Positive measures don't just benefit employees

But why are things so difficult for Muslim jobseekers? "Islam has an image problem," says El-Menouar. Reports on Islamist terror and human rights violations influence the public perception of Islam. This is also evident at work. "Some people have images in their heads that have nothing to do with reality," says El-Menouar. For this reason, companies need to do more to educate their staff and create transparency, she adds, especially in businesses where many different faith communities are represented on the staff.

For example, at Frankfurt Airport, which employs some 81,000 people from 88 nations. Ten prayer rooms are available at the airport for Muslims, Christians and Jews. For Muslim employees who work primarily outside on the airport apron, the company has set up small prayer niches in buildings facing onto the apron. "We allow our staff to pray, but the smooth running of operations takes priority," says Christian Meyer, diversity manager with the operating company Fraport. For years now, Fraport has laid on a large buffet in an event room during Ramadan where practicing Muslims can break their fast together after sunset.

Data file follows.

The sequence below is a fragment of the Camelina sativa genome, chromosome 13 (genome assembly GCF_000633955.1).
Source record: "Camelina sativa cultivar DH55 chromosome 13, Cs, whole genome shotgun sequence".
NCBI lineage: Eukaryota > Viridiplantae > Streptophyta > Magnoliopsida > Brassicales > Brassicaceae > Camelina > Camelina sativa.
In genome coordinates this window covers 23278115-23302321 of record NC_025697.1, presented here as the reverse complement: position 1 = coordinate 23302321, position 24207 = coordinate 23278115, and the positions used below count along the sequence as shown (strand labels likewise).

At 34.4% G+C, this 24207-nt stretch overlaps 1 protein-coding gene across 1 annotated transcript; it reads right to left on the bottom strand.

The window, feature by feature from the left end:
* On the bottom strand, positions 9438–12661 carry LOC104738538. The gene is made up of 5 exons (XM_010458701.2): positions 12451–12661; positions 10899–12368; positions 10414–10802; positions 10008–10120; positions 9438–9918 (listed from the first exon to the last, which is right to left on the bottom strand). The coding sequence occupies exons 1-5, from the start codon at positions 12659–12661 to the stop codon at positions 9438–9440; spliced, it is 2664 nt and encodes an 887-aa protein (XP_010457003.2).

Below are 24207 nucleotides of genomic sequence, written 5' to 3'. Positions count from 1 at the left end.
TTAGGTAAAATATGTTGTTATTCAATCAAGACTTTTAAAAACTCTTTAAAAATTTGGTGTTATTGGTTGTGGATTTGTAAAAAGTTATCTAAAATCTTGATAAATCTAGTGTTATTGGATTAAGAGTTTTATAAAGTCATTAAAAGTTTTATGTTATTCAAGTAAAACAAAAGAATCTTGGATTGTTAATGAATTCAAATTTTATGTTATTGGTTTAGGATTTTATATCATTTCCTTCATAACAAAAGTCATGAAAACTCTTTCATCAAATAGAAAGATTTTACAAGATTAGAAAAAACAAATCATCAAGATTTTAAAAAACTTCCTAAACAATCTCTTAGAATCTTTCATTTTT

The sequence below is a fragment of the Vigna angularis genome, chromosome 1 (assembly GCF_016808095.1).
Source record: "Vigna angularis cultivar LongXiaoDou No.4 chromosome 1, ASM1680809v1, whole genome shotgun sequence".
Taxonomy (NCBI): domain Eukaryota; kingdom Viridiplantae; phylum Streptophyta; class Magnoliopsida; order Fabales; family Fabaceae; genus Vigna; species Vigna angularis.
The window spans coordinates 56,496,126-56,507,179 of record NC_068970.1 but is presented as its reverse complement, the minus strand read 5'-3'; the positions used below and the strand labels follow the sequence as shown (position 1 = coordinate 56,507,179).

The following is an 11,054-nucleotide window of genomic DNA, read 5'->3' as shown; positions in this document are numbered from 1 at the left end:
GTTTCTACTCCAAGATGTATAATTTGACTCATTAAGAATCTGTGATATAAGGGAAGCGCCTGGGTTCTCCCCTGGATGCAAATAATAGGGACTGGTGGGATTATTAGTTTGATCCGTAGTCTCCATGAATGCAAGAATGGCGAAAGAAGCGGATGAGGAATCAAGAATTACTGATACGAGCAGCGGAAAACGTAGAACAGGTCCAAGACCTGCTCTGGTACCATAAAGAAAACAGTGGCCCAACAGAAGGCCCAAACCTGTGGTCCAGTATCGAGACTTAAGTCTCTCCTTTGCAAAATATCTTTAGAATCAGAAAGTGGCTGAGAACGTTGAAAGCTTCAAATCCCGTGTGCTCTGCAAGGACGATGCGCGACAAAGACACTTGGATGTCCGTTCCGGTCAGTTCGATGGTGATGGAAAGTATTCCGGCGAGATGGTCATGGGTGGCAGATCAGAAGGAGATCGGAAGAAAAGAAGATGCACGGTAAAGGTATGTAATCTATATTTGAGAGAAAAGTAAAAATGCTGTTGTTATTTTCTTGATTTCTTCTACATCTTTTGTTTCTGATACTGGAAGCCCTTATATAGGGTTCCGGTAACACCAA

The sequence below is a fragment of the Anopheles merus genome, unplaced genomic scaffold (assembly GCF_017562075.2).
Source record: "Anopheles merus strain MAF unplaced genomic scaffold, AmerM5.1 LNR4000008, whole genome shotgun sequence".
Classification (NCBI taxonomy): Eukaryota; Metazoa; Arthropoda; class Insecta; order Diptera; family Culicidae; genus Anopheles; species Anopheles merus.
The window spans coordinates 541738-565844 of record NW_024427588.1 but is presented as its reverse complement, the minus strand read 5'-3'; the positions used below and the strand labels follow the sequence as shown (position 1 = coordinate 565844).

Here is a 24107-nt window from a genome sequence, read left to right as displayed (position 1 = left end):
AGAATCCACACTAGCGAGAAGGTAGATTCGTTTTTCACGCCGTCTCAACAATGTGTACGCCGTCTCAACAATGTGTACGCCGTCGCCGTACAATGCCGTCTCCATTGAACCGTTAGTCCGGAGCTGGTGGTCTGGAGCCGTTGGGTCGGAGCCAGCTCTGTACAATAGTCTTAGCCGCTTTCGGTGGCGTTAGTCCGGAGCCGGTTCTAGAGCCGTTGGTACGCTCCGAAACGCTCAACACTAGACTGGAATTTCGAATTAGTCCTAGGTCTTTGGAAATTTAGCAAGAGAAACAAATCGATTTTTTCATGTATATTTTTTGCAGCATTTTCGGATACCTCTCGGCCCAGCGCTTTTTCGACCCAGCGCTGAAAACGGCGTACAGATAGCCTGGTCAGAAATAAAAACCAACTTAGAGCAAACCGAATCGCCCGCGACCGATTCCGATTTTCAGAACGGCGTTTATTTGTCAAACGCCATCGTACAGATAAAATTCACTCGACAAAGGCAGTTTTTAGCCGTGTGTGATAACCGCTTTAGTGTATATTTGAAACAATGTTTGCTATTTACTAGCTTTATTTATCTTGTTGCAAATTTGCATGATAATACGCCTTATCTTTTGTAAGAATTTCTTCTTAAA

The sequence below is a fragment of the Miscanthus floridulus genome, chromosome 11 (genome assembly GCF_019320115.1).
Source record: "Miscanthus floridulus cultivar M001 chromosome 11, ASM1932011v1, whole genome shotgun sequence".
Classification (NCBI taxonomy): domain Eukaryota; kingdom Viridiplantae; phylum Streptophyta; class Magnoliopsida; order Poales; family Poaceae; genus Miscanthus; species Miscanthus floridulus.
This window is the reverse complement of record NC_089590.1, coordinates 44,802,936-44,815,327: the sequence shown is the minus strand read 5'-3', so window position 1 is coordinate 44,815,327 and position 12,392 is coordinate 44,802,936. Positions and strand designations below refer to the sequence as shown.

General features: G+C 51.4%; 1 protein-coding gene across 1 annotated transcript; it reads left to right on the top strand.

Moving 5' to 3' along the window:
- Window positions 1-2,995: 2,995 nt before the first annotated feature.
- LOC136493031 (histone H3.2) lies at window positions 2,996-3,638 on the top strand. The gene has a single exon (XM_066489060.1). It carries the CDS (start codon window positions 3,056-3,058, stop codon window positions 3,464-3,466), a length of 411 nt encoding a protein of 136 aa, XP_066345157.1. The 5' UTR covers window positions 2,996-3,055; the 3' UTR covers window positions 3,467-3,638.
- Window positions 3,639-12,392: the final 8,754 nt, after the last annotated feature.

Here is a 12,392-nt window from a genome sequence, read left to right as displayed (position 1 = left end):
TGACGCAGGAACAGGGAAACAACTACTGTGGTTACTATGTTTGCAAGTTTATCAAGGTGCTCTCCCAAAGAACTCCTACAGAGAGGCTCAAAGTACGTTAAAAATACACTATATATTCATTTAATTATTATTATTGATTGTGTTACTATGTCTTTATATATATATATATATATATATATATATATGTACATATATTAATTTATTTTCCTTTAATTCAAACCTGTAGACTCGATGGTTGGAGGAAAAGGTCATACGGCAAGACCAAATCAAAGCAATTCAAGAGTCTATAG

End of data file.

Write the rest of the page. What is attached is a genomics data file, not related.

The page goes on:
Such positive measures don't just benefit employees. "I think our staff are more motivated and balanced than elsewhere," says Meyer. This has a positive effect on performance, he adds. Moreover, air passengers from all over the world also expect such facilities from an international airport. Religious tolerance can, therefore, also be an economic factor. El-Menouar from the Bertelsmann Foundation holds a similar view: "When seeking to recruit professionals from abroad, religious diversity plays a hugely important role," she says. Employers should adopt a clear stance and anchor religious diversity within the company's business model and strategy.

For Hilal Akdeniz too, religious tolerance was a key factor in her choice of profession. She resigned from her temping job at the call centre after just a few weeks. After graduating from secondary school, she studied sociology and worked as a researcher at the Goethe University in Frankfurt. But there too, she experienced hostility. During a tutorial she was giving, a male student asked her to remove her head covering. He claimed it bothered him.

"At first I couldn't quite believe what I was hearing, but of course I left my headscarf on," she says. She now works for a Muslim foundation in Berlin. She explains one of the advantages of working in such a team: "When we go out for dinner together, I don't have to explain each time why I don't eat pork or drink alcohol," says Akdeniz.

Martin Lechtape

© Frankfurter Allgemeine Zeitung/ 2021

Translated from the German by Nina Coon